MeerKAT, originally the Karoo Array Telescope, is a radio telescope inaugurated in 2018 consisting of 64 antennas spread over a diameter of eight kilometers in the Northern Cape province of South Africa. It is the most sensitive telescope of its kind in the world and is a precursor to the Square Kilometre Array (SKA) radio telescope, to be built in South Africa and Australia within the coming decade.

The South African Radio Astronomy Observatory

The South African Radio Astronomy Observatory (SARAO), a facility of the National Research Foundation, is responsible for managing all radio astronomy initiatives and facilities in South Africa, including the MeerKAT radio telescope in the Karoo, and the Geodesy and VLBI activities at the HartRAO facility. SARAO also coordinates the African Very Long Baseline Interferometry Network (AVN) for the eight SKA partner countries in Africa, as well as South Africa’s contribution to the infrastructure and engineering planning for the Square Kilometre Array radio telescope. To maximise the return on South Africa’s investment in radio astronomy, SARAO is managing programmes to create capacity in radio astronomy science and engineering research, and the technical capacity required to support site operations.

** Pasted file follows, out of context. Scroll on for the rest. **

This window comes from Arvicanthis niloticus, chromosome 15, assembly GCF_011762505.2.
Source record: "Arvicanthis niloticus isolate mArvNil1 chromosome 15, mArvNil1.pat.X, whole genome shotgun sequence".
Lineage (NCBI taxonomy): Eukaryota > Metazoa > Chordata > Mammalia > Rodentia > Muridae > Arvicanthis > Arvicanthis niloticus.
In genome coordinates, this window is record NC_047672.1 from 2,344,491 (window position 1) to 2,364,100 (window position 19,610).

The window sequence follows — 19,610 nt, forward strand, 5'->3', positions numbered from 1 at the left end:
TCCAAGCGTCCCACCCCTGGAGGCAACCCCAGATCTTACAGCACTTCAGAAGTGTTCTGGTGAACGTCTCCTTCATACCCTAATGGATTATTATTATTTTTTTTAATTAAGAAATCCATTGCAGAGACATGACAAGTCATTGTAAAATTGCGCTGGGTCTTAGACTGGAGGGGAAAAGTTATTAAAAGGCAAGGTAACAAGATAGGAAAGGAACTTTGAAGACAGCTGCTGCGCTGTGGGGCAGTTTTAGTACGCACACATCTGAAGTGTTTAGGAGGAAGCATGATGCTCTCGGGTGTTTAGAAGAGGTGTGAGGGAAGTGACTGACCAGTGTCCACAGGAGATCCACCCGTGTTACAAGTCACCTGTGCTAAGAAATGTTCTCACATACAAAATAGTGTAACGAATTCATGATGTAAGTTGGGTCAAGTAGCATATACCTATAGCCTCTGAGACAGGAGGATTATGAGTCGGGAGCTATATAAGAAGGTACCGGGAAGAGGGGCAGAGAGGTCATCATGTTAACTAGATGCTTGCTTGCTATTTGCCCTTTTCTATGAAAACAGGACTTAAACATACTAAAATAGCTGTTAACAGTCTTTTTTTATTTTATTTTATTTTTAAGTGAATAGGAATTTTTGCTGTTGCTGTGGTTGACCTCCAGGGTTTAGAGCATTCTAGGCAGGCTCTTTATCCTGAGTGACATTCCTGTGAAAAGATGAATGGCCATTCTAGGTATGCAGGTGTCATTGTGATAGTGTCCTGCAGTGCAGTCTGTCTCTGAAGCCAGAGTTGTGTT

For more information, please contact:

Daniel Cunnama

South African Astronomical Observatory

Cape Town, South Africa



Giovanni Miniutti

Centro de Astrobiología

Madrid, Spain

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Repeating outflows of hot wind found close to a galactic black hole

An international team of astrophysicists from Southampton, Oxford and South Africa have detected a very hot, dense outflowing wind close to a black hole at least 25,000 light-years from Earth.

Lead researcher Professor Phil Charles from the University of Southampton explained that the gas (ionised helium and hydrogen) was emitted in bursts which repeated every 8 mins, the first time this behaviour has been seen around a black hole. The findings have been published in the journal Monthly Notices of the Royal Astronomical Society.